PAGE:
25.01.2017 | Fraunhofer-Institut für Arbeitswirtschaft und Organisation IAO

nachricht Tile Based DASH Streaming for Virtual Reality with HEVC from Fraunhofer HHI
03.01.2017 | Fraunhofer-Institut für Nachrichtentechnik Heinrich-Hertz-Institut

All articles from Communications Media >>>

The most recent press releases about innovation >>>

Die letzten 5 Focus-News des innovations-reports im Überblick:

Im Focus: Breakthrough with a chain of gold atoms

In the field of nanoscience, an international team of physicists with participants from Konstanz has achieved a breakthrough in understanding heat transport

In the field of nanoscience, an international team of physicists with participants from Konstanz has achieved a breakthrough in understanding heat transport

Im Focus: DNA repair: a new letter in the cell alphabet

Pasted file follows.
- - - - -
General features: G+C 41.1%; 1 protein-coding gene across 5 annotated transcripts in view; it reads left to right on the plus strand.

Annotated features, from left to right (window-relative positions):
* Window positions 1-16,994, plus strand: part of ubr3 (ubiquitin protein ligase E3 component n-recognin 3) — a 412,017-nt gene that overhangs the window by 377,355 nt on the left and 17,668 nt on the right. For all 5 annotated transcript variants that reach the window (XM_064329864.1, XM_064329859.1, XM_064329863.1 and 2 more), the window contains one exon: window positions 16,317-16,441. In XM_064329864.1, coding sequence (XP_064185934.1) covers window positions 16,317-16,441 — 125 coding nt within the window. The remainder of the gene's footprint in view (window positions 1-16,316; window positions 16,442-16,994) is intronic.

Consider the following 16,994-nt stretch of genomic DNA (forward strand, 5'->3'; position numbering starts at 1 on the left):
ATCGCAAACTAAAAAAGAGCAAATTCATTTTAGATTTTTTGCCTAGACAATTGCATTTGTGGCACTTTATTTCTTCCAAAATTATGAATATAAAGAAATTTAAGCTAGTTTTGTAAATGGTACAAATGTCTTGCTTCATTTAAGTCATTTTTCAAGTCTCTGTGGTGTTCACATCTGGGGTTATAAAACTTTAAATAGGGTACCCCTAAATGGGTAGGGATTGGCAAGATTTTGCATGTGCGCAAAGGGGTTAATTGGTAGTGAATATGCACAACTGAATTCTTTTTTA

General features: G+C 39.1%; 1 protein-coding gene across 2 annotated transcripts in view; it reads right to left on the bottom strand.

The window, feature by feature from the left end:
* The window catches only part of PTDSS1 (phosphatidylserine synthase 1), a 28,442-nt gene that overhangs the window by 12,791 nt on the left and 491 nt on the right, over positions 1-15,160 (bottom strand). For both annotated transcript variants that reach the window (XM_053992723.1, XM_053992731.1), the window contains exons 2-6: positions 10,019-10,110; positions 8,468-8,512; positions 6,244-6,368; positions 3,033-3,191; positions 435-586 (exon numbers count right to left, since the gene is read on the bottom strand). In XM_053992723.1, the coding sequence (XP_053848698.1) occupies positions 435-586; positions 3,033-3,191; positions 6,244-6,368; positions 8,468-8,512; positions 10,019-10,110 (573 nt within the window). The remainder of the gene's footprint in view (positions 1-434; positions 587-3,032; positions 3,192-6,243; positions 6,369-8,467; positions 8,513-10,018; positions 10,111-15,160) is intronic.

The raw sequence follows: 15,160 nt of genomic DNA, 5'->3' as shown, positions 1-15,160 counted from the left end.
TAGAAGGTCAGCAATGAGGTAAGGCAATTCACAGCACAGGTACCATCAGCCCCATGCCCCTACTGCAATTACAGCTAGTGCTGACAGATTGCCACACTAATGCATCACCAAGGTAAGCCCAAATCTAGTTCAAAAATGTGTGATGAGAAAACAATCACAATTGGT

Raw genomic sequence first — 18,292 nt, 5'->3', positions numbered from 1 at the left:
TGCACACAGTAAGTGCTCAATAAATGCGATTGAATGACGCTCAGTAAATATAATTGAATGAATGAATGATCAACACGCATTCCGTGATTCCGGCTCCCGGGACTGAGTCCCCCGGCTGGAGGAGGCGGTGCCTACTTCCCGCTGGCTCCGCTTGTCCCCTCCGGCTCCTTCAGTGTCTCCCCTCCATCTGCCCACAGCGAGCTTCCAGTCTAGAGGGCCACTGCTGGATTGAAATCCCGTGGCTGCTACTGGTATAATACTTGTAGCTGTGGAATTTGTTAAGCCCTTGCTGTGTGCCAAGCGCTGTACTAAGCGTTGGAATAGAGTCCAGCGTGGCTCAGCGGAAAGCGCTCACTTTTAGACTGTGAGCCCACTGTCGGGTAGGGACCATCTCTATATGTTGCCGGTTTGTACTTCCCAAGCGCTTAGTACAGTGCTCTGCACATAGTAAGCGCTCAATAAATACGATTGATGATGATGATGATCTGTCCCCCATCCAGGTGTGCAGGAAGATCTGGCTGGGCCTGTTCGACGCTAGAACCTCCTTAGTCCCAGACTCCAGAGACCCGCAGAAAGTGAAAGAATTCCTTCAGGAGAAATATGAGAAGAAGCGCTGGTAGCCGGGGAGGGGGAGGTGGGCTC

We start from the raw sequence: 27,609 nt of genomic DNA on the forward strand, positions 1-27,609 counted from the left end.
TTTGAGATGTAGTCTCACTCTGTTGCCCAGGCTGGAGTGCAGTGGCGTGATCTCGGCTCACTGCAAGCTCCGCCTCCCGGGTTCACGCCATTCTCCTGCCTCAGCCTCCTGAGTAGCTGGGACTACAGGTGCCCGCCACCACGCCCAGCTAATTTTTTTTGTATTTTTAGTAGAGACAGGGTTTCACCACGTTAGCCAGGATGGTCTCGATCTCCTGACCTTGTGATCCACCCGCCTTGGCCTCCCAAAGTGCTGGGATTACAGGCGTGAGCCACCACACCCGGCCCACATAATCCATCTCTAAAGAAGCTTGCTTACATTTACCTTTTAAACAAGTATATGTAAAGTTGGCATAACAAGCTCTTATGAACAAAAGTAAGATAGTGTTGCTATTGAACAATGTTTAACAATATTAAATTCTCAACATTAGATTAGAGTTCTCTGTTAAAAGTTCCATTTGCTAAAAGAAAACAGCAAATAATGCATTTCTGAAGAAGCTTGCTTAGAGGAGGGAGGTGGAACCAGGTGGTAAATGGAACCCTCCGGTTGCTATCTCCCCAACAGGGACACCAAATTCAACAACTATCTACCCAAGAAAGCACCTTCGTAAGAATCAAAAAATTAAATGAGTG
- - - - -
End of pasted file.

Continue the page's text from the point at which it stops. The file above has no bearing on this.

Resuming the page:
Results reveal how discoveries may be hidden in scientific “blind spots”

Cells need to repair damaged DNA in our genes to prevent the development of cancer and other diseases. Our cells therefore activate and send “repair-proteins”...

Im Focus: Dresdner scientists print tomorrow’s world

The Fraunhofer IWS Dresden and Technische Universität Dresden inaugurated their jointly operated Center for Additive Manufacturing Dresden (AMCD) with a festive ceremony on February 7, 2017. Scientists from various disciplines perform research on materials, additive manufacturing processes and innovative technologies, which build up components in a layer by layer process. This technology opens up new horizons for component design and combinations of functions. For example during fabrication, electrical conductors and sensors are already able to be additively manufactured into components. They provide information about stress conditions of a product during operation.